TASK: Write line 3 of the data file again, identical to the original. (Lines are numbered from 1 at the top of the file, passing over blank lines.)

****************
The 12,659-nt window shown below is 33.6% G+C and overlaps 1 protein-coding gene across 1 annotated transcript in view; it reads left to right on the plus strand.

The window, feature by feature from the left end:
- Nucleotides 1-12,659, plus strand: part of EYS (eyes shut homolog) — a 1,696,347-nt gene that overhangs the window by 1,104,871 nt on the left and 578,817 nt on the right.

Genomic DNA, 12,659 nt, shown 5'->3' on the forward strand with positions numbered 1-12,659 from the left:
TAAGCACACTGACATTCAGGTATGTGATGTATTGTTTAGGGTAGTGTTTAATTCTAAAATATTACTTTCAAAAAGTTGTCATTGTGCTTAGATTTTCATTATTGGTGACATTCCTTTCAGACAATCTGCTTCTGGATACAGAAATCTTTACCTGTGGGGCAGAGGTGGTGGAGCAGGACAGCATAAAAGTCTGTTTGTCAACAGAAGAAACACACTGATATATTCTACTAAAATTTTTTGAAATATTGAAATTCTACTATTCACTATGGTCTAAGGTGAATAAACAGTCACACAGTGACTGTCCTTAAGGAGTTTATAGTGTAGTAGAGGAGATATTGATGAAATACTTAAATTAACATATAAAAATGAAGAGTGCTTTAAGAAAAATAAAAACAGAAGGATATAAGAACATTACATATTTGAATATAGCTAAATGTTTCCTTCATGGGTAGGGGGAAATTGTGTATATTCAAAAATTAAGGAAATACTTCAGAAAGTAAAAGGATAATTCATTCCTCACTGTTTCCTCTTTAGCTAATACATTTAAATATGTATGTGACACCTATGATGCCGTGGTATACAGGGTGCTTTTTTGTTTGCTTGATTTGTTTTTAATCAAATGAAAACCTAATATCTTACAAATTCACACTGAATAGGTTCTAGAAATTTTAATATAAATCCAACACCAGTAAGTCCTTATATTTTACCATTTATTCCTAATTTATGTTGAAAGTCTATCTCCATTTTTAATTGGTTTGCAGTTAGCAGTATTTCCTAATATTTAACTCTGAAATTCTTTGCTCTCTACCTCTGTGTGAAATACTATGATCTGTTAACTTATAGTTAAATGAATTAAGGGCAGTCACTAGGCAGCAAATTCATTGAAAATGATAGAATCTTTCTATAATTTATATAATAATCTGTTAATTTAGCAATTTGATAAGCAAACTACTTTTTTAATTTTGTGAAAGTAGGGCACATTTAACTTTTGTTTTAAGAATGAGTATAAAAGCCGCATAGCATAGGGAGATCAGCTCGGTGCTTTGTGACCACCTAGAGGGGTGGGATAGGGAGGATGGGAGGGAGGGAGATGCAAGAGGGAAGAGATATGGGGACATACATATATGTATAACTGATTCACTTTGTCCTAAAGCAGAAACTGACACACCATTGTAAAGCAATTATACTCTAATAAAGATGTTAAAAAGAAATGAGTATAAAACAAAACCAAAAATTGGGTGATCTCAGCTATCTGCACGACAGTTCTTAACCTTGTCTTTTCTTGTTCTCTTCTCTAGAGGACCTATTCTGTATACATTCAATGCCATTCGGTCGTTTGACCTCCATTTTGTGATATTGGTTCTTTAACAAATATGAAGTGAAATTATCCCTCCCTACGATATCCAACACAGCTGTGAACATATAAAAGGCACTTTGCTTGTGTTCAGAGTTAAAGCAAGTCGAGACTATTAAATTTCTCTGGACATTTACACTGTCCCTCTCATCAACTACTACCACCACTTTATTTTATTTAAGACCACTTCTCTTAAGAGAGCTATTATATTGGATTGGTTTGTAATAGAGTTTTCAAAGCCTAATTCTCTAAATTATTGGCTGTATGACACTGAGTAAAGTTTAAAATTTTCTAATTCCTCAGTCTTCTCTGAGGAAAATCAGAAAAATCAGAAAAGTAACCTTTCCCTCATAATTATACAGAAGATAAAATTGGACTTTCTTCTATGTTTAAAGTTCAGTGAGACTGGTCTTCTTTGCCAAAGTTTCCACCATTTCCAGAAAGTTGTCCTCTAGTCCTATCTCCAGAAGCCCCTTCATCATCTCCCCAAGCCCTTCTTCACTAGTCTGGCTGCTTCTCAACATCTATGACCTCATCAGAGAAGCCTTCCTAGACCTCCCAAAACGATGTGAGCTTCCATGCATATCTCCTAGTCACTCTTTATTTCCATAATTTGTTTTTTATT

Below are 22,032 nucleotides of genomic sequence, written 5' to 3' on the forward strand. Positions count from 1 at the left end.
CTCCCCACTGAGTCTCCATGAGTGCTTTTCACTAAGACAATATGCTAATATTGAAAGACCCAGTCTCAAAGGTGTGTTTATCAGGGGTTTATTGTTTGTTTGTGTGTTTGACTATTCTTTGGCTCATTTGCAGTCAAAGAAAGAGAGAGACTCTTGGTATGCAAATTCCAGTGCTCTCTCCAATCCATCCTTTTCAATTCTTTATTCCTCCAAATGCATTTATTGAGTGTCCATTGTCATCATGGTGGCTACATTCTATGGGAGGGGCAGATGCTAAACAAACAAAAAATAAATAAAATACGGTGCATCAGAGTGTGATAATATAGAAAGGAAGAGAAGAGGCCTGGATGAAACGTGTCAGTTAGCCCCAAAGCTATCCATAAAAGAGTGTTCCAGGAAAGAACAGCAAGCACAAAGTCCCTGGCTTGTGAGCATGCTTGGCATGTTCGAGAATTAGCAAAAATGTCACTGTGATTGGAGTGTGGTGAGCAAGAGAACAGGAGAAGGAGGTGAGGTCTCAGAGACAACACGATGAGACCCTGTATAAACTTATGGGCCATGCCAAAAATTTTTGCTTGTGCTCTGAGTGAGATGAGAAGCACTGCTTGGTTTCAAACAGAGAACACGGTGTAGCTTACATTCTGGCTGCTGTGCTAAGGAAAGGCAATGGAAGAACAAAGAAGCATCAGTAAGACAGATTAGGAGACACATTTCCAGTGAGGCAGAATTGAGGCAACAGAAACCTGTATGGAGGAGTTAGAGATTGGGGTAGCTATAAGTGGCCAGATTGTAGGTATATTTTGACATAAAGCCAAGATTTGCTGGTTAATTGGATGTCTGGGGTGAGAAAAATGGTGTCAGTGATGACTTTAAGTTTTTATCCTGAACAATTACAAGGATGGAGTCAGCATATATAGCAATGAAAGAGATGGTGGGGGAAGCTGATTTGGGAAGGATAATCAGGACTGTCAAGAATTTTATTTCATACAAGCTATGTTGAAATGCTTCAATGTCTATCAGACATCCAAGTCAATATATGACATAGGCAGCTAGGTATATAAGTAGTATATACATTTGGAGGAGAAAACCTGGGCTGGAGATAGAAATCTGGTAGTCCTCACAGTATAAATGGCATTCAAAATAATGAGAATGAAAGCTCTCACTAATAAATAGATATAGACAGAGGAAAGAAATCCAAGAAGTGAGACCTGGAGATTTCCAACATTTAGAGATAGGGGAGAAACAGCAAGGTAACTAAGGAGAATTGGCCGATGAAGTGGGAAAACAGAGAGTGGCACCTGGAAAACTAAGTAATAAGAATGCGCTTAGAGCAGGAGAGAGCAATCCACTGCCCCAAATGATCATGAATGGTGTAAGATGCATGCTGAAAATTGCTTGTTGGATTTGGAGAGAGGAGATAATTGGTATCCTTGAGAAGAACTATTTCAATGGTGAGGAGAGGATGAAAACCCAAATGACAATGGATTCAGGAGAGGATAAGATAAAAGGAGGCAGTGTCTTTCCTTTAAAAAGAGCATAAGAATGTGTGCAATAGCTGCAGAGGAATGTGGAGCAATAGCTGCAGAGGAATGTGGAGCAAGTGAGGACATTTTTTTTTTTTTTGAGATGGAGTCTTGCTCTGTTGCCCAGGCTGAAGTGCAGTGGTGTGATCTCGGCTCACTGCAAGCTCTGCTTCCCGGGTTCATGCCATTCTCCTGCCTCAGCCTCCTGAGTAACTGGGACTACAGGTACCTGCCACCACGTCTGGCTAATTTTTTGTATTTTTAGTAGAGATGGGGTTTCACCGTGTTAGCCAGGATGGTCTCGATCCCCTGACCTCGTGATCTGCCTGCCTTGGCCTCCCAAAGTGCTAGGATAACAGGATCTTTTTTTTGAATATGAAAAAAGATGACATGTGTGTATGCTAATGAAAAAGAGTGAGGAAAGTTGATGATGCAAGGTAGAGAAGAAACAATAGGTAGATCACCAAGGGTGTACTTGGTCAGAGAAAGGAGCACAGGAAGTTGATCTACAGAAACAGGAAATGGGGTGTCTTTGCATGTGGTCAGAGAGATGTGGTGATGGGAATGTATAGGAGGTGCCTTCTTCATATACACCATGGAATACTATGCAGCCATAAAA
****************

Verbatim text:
- Nucleotides 1-12,659, plus strand: part of EYS (eyes shut homolog) — a 1,696,347-nt gene that overhangs the window by 1,104,871 nt on the left and 578,817 nt on the right.